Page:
Connect in the back of the net

Taken from TWNR

D.O.B: August 7, 1973 (38)
Position: Defender
Status: Retired – Assistant coach at Melbourne Victory
Clubs: Sunshine George Cross, Heidelberg United, South Melbourne, Crystal Palace, Wolverhampton Wanderers, Glasgow Rangers, Millwall, Melbourne Victory
National Team: Australia (51 games, 10 goals)


Rangers: SPL Championship, Scottish Cup, Scottish league Cup – 2002-03
Melbourne Victory: A-League Championship – 2006-07 and 2008-09
                   A-League Premiership – 2006-07 and 2008-09
                   Melbourne Victory Medal – 2005-06, 2006-07, 2008-09
Australia: OFC Nations Cup – 2000 and 2004

Behind the hatred people have of Kevin Muscat, he is a fine defender of this era. Muscat was strong at the center of midfield in his early days and then later, when he movied into the center of defence. 

He is a legend to Australian football even though some may disagree, but with a good European career and also national career you can’t hide the fact that he is an icon to Australian football.

The bad side of Muscat was his aggression. On FIFA 11, he had the 3rd highest aggression out of any other player and this was a mid 60’s rated player in the A-League. Seasons on, he would get lots of yellows and red cards. In his 6 seasons at Melbourne Victory, he got 38 yellows and 5 reds.

In 1996, he was sent off for Crystal Palace after ‘body checking’ a player which led to a 21 man bust up where Arsenal striker Ian Wright called him a ‘lowlife’ and ‘nobody’, and then in 1999, he was dubbed the ‘most hated man in football’ by former Birmingham player Martin Grainger after yet another reckless tackle. 

Over the next couple of years, Muscat continually got in trouble with slide tackles from behind which brought more suspensions. Whilst at Millwall, he was threatened by the Chief Executive saying that he needs to ‘clean up his act’ if he wants to stay at the football club.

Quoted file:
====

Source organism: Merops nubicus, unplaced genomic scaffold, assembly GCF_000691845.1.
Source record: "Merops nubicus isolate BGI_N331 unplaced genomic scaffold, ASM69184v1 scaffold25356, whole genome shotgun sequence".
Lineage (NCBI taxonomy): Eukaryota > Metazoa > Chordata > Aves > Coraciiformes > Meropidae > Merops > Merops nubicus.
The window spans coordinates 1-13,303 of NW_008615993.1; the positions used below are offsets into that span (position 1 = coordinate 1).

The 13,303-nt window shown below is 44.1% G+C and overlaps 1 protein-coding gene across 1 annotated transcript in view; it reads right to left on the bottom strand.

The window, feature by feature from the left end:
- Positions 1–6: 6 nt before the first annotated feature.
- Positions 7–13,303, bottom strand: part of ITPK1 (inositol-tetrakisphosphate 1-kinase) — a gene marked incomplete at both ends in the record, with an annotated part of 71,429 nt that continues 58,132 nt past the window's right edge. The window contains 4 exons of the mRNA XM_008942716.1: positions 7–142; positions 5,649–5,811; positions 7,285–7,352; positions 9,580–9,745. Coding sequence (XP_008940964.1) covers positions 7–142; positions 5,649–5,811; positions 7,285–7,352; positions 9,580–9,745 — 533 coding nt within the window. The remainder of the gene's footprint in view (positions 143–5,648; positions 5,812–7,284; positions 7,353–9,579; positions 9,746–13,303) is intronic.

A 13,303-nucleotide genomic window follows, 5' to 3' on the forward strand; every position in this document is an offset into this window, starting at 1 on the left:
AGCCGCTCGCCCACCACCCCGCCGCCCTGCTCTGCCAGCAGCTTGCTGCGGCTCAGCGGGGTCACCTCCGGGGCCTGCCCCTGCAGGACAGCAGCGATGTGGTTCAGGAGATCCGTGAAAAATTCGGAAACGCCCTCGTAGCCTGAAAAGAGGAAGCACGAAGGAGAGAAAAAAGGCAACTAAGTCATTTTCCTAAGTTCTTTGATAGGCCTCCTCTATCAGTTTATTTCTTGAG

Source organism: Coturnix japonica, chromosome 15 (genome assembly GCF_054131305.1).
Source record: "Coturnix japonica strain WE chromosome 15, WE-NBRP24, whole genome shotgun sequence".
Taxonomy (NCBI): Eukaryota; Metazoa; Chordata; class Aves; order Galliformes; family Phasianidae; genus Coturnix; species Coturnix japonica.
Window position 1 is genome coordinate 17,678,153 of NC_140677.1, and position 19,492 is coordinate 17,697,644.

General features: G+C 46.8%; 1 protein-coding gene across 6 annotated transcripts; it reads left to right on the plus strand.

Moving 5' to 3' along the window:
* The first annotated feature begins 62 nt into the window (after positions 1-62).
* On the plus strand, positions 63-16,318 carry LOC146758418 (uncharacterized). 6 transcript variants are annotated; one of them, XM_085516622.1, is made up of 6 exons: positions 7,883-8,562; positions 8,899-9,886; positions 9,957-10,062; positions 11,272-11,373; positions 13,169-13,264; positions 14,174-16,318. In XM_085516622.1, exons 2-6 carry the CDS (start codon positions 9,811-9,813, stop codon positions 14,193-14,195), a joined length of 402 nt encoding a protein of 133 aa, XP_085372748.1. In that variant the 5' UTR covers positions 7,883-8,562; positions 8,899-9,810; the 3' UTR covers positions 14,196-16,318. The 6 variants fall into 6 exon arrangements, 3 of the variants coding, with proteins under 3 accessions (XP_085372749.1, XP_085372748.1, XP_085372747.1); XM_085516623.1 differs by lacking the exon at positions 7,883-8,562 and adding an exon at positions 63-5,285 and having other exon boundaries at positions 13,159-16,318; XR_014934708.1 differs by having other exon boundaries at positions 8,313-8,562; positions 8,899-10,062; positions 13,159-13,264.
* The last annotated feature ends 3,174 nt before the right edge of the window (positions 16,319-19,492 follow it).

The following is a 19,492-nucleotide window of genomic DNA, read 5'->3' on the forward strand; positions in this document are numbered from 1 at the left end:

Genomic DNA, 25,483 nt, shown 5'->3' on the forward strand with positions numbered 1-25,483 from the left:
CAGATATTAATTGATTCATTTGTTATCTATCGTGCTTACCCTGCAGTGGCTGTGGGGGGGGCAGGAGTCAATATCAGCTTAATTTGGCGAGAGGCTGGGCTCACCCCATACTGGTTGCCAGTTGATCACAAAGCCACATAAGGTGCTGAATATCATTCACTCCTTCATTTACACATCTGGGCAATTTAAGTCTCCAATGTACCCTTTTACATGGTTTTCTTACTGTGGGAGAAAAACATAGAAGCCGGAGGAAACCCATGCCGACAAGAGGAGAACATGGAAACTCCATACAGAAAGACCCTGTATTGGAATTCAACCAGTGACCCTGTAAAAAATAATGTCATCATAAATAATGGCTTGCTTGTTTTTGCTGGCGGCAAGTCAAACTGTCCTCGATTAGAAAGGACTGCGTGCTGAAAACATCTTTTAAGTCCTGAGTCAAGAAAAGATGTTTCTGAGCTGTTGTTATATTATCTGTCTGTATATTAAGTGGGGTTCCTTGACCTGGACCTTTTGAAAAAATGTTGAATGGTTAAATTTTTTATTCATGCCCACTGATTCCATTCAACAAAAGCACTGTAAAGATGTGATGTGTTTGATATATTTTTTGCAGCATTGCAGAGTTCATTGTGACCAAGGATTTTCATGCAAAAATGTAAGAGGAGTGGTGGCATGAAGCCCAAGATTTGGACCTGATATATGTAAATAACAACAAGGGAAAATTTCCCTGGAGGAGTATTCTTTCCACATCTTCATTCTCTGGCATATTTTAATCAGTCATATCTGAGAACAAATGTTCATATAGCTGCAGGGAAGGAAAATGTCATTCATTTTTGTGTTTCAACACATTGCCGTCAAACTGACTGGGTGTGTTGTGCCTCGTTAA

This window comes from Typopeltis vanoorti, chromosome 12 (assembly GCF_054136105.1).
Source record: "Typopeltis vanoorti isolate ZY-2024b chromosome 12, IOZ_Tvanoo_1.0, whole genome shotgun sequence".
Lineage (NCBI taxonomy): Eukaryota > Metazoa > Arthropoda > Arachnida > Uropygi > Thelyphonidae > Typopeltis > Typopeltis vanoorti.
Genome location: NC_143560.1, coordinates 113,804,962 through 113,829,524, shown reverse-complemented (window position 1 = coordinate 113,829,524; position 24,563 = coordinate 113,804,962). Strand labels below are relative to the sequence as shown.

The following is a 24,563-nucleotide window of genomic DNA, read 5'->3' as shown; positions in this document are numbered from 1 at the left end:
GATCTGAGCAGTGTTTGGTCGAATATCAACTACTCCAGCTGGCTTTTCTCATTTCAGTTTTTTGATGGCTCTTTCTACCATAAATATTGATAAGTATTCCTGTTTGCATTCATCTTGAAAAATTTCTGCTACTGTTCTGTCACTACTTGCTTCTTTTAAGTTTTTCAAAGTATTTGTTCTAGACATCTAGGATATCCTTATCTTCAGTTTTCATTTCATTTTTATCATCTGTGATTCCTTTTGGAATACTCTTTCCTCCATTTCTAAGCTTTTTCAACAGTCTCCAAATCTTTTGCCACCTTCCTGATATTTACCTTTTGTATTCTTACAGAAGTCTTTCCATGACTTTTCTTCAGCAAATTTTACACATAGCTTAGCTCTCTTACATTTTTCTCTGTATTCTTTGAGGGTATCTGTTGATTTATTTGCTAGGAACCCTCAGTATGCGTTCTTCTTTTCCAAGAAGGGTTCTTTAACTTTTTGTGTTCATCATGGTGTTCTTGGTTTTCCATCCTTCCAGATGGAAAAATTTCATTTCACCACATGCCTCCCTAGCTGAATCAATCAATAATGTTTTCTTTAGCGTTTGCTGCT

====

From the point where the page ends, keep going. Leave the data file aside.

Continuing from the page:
In 2004, Muscat was involved in a lawsuit brought by former Charlton Athletic player Matty Holmes after Muscat tackled him in which Holmes almost lost his leg. The settlement ended up being £750,000. 

He also came up against Liverpool striker Milan Baros where he grabbed him by the throat in the 2004 FA Cup final. He continued to get suspensions throughout his European career and finally decided to come home in 2005.

Taken from the Daily Mail

You have to think past his aggressive nature to actually see what a player Muscat was if he stayed on the pitch. Up until he retired, he was still agile and giving 100% every week and was a pivotal player in Melbourne Victory’s double-winning seasons in 2007 and 2009 and was a fantastic captain on and off the pitch. 

Sadly Muscat’s career ended on a low note, after going through the whole 2008-09 and 2009-10 season without a red card and then announcing his retirement, ready for his last season in 2010-11.

Taken from Resources One

In Round 22, he received a red card for elbowing Adam Hughes in the face and received a one match ban, but what happened on the 22nd of January on his return in Melbourne Derby will be forever remembered. 

In that match, Muscat put in a horror tackle on young Melbourne Heart player Adrian Zahra which was seen around the world with The Sun calling it “one of the worst tackles in football history.” He received a 9 match ban which ended his A-League career and Zahra hasn’t played since, but is on the road to recovery.

Muscat is a player Australian football fans love to hate, but if you ignore his aggressive nature, he is a true legend to Melbourne Victory and also Australia. He is currently the Melbourne Victory assistant coach.

Over his 23 year career, Muscat’s received 123 yellows and 12 red cards.

Written by Tom Moxey
Follow me on Twitter @moxey25

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